Is there any lesson the South Korea can share with the world?

Korea was also in a difficult situation, recording a high number of confirmed cases for several weeks. But the government and the people altogether have wisely dealt with the crisis. I think I’ve already detailed out the government‘s roles and strategy, so this time, I would like to emphasise the role of the Korean public as the main body to fight the pandemic.

Korea has shown that voluntary and active participation of the people can enable effective response to curb the spread of COVID-19 without any lockdown or curfew. Even the most perfect guidelines will not work if the people refuse to cooperate.

Every word from health advisory needs to be completed by deed: washing hands, maintaining physical distance, reporting and self-isolating based on awareness of contact or suspected symptoms, cooperation with the health authorities, etc.

As COVID-19 is a pandemic, solidarity and cooperation is essential. As Korean Ambassador, I will always be open to sharing knowledge about Korea’s health system, experiences and know-hows we have learned while joining global efforts to fight this disease.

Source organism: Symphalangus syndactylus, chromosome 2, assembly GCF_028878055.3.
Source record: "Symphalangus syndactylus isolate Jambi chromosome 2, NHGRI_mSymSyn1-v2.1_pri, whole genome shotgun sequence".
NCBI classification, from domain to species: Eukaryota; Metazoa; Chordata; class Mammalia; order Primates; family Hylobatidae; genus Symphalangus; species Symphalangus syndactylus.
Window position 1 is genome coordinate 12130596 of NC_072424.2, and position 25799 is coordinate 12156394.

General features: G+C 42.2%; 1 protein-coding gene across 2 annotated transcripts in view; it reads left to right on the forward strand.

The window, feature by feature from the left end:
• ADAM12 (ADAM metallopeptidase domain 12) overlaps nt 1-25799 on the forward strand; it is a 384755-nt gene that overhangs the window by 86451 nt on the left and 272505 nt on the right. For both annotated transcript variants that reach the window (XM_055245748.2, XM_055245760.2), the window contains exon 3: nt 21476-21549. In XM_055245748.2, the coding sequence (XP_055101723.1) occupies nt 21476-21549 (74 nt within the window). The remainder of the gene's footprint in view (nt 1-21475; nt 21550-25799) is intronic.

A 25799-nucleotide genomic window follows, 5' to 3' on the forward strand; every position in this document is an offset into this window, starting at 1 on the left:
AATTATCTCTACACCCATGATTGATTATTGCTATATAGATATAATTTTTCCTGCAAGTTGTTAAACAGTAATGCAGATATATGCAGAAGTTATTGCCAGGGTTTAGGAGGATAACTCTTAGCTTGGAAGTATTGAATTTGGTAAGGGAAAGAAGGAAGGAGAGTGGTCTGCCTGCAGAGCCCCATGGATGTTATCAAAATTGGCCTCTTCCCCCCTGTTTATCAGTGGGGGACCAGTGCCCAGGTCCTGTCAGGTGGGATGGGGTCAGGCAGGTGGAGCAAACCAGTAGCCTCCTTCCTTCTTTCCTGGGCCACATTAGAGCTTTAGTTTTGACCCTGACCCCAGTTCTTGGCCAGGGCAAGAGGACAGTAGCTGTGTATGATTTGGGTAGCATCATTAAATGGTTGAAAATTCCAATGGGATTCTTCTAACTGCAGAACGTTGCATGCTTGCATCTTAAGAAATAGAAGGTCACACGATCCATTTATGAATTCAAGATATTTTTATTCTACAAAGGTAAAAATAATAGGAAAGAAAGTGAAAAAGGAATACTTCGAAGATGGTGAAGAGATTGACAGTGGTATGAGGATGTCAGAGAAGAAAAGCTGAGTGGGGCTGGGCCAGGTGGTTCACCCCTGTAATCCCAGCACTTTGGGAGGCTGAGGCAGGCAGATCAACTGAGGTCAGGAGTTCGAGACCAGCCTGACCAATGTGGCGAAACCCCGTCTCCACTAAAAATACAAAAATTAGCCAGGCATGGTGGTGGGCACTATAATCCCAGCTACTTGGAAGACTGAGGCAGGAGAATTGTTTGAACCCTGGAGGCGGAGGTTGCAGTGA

How are you cooperating with Nigeria?

As the Korean government is sharing its experiences and know-hows gained during the response to the COVID-19 with friends and partners around the world, I am communicating with relevant ministries such as the Ministry of Health, Ministry of Special Duties, and Ministry of FCT.

Korean doctors are actively engaging with the world through tele-conferences with medical staff and doctors in other nations. I’m ready to arrange one between Korean and Nigerian doctors so that they can share useful information and experiences.

I am also discussing with my colleagues in Seoul to figure out possible ways to support Nigeria’s fight against COVID-19 in light of the need for test kits and other necessary equipment.

I’m pleased to inform that the government of the Republic of Korea will make a contribution of the total of half a million US dollars for Nigerian’s COVID-19 response through the United Nations channel.

Korean companies in Nigeria are also pursuing CSR (Company Social Responsibility) activities by supporting the purchase of necessary items such as diagnostic kits.

As Korea and Nigeria have maintained and are building up longstanding friendship and partnership, I would like to express Korean people’s solidarity with Nigerians. A friend in need is a friend indeed.

Thus, we will keep fighting together and Korea will continue to support Nigeria’s efforts. The virus cannot beat the human race. Together, we will surely overcome this challenge.